Pioneers of Mendelian Inheritance in Animals (PMIA)

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1903 Castle, W.E., Allen, G.M.
The heredity of albinism.
Proceedings of the American Academy of Arts and Sciences 38: 602-622

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This paper was received on 11 March 1903. This paper includes the first mention of Mendelian inheritance in a fish, namely albinism in trout.

The paper begins:

"This paper contains a preliminary statement of certain results of breeding experiments with mice, guinea-pigs, and rabbits, which have been conducted in the Zoological Laboratory of Harvard University during the last two and a half years. The experiments with mice are the work principally of the junior author [Allen]; those with guinea-pigs and rabbits, of the senior author [Castle]."

This tells us that Castle and Allen started their investigations of Mendelian inheritance in mice, guinea pigs and rabbits very soon after the rediscovery of Mendel's results. Importantly, this paper contains some (but not comprehensive) evidence in support of Castle's claims in earlier 1903 papers of Mendelian inheritance of albinism in those three species (see previous commentaries). The comprehensive evidence was published by Castle (1905).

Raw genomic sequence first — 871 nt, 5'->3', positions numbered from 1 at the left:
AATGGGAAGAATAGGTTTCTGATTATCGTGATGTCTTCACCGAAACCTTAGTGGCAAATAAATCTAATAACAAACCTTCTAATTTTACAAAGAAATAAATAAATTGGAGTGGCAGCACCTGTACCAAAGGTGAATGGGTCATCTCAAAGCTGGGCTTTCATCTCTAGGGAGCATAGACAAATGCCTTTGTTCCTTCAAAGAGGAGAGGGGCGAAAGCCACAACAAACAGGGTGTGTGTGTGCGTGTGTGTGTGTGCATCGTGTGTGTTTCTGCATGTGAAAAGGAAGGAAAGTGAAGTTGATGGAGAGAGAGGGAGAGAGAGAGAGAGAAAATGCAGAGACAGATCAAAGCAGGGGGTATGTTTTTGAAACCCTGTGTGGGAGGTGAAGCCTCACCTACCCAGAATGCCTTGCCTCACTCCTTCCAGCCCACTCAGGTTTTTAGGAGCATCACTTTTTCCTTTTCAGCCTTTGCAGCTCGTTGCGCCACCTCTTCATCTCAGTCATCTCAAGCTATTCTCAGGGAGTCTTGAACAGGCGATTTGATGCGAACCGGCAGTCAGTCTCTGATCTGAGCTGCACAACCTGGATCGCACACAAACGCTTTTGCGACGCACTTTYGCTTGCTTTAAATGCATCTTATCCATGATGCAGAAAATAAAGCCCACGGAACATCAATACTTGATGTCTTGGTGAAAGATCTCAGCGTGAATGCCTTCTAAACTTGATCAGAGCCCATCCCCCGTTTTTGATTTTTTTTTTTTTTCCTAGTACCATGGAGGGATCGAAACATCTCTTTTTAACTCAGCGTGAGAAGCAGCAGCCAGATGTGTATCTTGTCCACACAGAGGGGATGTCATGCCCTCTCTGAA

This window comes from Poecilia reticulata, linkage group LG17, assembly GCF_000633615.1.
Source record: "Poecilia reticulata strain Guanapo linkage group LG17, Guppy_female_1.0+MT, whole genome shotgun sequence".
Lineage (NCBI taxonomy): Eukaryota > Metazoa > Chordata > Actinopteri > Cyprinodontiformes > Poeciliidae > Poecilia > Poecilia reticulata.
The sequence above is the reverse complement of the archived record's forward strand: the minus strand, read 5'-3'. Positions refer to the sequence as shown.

The authors start with a comprehensive review of the Mendelian results for albinism in mice obtained by Cuénot (1902; see previous commentary). 

The evidence provided in this paper is that, for guinea pigs, rabbits, repeated matings of albino x albino (irrespective of parentage), produces only albino offspring. Interestingly, they cite similar evidence in trout from the United States Fish Commission, leading them to conclude that albinism in trout is also inherited in a Mendelian recessive manner. 

The remainder of the paper is devoted mainly to detailed discussion of various controversial coat-colour results in mice. 

The main conclusion is

"Complete albinism, without a recorded exception, behaves as a recessive character in heredity." 


Castle, W.E. (1905) Heredity of coat characters in guinea-pigs and rabbits. Carnegie Institute Publication Issue 23: 1-78. View this publication